Chocolate Brioche Wreaths

I know that I sometimes post some pretty complicated and difficult desserts on this blog. I work as a pastry cook, so making a 4 component dessert at home is pretty straight forward for me. Things that can sometimes scare a home baker, like making caramel or tempering chocolate, are as easy as can be for me. I don't mean to brag, but I'm trying to say that I know the stuff I put on here is not always easy for everyone to make.

Except these. These are easy for everyone to make.

I mean, yeah, you need a stand mixer to mix the brioche so if you don't have a stand mixer then I don't think you can make this (sorry!) but them's the brakes. Other than that, it's super easy! You mix up the brioche, let it rise, chuck it in the fridge overnight, then roll them out, roll 'em up, cut 'em, proof 'em, bake 'em. 

Easy, right? I don't even know what's easy to other people anymore. Once you make 70 kg of almond cream, line 100 tart rings, or roll out 200 croissants on a daily basis, "easy" takes on a new meaning. 

These look complicated - with all the layers and the "braiding" and the dark/light contrast, but in reality they're just logs of rolled up dough that have been cut in half. There's no laminating or complicated braiding techniques here, I promise. But there's no need to tell that to everyone else. You can just let them think you're a dough whisperer, a master of all things kneaded and baked.

These brioche are best served the day they're made (preferably warm from the oven!), but they are also pretty good the next day. I like to tear off chunks and dip them in hot chocolate or warm milk, but that might be a bit too decadent for a normal person to handle. But I recommend it because it's 


Chocolate Brioche Wreaths


Recipe from 

Bouchon Bakery Cookbook

372 g all-purpose flour

8 g instant yeast

44 g granulated sugar

9 g fine sea salt

186 g eggs

63 g whole milk

167 g unsalted butter, at room temperature, cut into 1/8th inch dice

Chocolate Filling

60 g unsalted butter, at room temperature

30 g granulated sugar

30 g alkalized cocoa powder

2 g vanilla powder

10 g honey

Spray a large bowl with nonstick spray.

For the brioche

, place the flour and yeast in the bowl of a stand mixer fitted with the dough hook and mix for about 15 seconds to distribute the yeast evenly. Add all of the remaining dough ingredients except for the butter and mix on low speed for 4 minutes. Add the butter a few pieces at a time, incorporating after each addition before adding the next. Stop and scrape down the sides and bottom of the bowl and push the dough off the hook. Mix for a total of 30 minutes on low speed.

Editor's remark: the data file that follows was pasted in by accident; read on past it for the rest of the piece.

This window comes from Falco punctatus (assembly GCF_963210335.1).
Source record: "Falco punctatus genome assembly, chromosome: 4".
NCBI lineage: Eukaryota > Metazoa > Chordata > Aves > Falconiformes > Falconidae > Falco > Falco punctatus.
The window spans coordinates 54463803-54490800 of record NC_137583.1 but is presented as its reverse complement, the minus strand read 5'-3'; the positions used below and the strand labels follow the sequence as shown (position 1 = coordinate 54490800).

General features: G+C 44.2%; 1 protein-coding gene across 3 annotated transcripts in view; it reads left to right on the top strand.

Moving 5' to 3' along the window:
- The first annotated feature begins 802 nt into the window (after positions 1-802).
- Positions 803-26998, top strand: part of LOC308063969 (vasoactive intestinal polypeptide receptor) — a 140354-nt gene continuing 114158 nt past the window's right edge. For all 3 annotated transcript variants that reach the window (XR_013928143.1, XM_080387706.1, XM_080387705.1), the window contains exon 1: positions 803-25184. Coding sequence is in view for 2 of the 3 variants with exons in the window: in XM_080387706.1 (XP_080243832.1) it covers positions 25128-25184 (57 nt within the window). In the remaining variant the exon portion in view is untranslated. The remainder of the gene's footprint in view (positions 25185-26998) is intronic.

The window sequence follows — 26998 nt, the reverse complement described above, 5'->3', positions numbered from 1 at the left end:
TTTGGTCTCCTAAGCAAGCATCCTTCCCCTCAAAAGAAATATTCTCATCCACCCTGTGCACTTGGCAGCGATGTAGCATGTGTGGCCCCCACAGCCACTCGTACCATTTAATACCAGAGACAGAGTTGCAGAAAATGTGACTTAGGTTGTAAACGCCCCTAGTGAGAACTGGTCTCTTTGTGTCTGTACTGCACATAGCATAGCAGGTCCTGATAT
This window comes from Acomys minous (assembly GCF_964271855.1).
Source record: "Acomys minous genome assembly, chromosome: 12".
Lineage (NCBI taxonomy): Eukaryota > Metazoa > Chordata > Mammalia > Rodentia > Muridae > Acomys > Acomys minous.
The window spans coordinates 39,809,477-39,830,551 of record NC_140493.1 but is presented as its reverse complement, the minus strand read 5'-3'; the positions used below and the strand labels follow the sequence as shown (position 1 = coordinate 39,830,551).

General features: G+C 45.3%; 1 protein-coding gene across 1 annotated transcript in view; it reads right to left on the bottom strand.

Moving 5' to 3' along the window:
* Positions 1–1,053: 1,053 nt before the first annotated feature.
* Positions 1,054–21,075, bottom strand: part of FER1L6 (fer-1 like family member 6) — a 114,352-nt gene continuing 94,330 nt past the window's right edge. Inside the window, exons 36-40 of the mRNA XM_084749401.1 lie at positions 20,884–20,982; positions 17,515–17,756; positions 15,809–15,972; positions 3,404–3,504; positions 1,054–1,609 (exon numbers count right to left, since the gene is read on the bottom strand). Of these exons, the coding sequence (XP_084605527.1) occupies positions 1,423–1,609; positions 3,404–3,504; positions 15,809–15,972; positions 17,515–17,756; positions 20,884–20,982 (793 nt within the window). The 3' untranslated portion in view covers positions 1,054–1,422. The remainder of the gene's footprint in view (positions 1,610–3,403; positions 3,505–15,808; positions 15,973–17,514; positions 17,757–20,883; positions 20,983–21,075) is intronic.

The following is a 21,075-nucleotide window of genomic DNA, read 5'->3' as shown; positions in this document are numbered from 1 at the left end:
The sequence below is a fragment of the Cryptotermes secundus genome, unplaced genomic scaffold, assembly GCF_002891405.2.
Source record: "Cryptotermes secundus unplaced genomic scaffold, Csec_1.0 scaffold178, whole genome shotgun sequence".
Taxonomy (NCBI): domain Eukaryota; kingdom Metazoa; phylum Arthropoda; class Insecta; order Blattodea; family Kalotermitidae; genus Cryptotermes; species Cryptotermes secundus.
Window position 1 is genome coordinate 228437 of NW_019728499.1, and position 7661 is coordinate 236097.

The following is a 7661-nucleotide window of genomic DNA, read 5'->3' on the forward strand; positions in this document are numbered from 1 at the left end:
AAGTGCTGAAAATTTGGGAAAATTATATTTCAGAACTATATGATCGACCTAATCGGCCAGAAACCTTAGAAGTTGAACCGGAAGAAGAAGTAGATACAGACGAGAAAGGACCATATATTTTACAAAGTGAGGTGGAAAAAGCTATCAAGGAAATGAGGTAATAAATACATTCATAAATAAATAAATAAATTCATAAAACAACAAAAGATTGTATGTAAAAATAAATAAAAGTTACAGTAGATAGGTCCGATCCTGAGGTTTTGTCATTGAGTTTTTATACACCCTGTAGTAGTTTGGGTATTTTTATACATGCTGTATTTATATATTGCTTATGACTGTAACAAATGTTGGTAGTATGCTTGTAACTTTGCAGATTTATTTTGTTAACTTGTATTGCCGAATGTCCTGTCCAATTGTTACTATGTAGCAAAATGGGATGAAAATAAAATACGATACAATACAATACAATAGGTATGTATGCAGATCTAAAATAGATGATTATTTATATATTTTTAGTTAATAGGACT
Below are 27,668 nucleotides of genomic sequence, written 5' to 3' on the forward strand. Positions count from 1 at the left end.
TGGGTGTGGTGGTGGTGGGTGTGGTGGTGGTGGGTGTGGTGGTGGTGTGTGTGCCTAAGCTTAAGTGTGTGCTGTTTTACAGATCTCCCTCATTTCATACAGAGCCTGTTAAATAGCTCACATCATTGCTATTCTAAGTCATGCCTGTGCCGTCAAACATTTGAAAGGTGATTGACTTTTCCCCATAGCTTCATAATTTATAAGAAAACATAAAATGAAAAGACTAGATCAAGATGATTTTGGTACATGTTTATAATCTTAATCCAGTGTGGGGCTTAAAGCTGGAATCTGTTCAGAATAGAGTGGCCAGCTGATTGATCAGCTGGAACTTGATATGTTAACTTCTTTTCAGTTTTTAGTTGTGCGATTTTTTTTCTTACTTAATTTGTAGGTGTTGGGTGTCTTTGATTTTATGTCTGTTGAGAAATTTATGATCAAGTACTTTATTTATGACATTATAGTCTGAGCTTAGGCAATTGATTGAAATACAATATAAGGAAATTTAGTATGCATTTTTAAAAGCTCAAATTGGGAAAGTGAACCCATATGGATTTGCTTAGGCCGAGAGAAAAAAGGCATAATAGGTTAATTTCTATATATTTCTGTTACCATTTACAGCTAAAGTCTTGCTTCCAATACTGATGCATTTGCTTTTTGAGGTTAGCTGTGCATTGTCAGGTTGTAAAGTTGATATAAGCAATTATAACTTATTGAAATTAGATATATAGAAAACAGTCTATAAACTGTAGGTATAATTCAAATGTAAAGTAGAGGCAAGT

Turn the dough out onto a lightly floured work surface. Fold the left side over to the right, the right over to the left, then the top to the bottom and the bottom to the top so you have a "package" with the seam at the top. Place the dough seam-side down in the prepared bowl, cover with plastic wrap, and let it ferment for 1 hour. 

Repeat the folding process, place it back in the bowl, cover, and refrigerate overnight.

For the filling

, cream the butter until pale and creamy. Add the sugar and beat until light and fluffy. Add the cocoa powder and vanilla powder and mix until incorporated, then add the honey and mix until incorporated.

Remove the brioche from the refrigerator and divide it into four equal pieces. Work with one piece of dough at a time while keeping the rest in the refrigerator.

On a lightly floured work surface, roll out one piece of dough to 40 cm by 20 cm. If the dough becomes too warm at any point, gently place it on the back of a sheet pan lined with parchment and refrigerate for 10 minutes, then continue working.

Spread one quarter of the filling onto the brioche using an offset spatula, reaching all the way to the edges but leaving 2 cm of dough bare on one of the long sides. Brush the bare part with water. Starting from the other long side, roll up the dough tightly and evenly. Once the dough is rolled up, gently roll the log until it is 50 cm in length, being careful not to squish or deform the dough. Cut each 50 cm log into two 25 cm logs.

Using a large knife, make a cut in the dough log, leaving 3 cm at the top uncut. Place the right half of dough over the left, then repeat until you have a "braid" of dough. Gently brush a bit of water onto the ends of the dough and press them together, then place on a parchment lined baking sheet. Repeat with the remaining doughs. You should have 8 total wreaths.

Place a piece of plastic wrap lightly on the surface of the brioche and let it proof in a warmish place for 1 1/2 to 2 hours. (

Note: I turn the shower on in my bathroom, let it run for 5 minutes, then turn it off. This makes the bathroom a little warm and a little steamy, but not too hot. I place the brioche on the counter, then close the door. This provides the most ideal proofing conditions that I can find in my apartment. If you do this, check up on the dough every 30 minutes to make sure it's not too hot


Preheat the oven to 330 F. Brush the brioche with egg wash, being careful not to drag any of the filling onto the brioche when you do, and bake until golden brown, abut 20 to 25 minutes. 

Remove from the oven and let cool completely. Enjoy!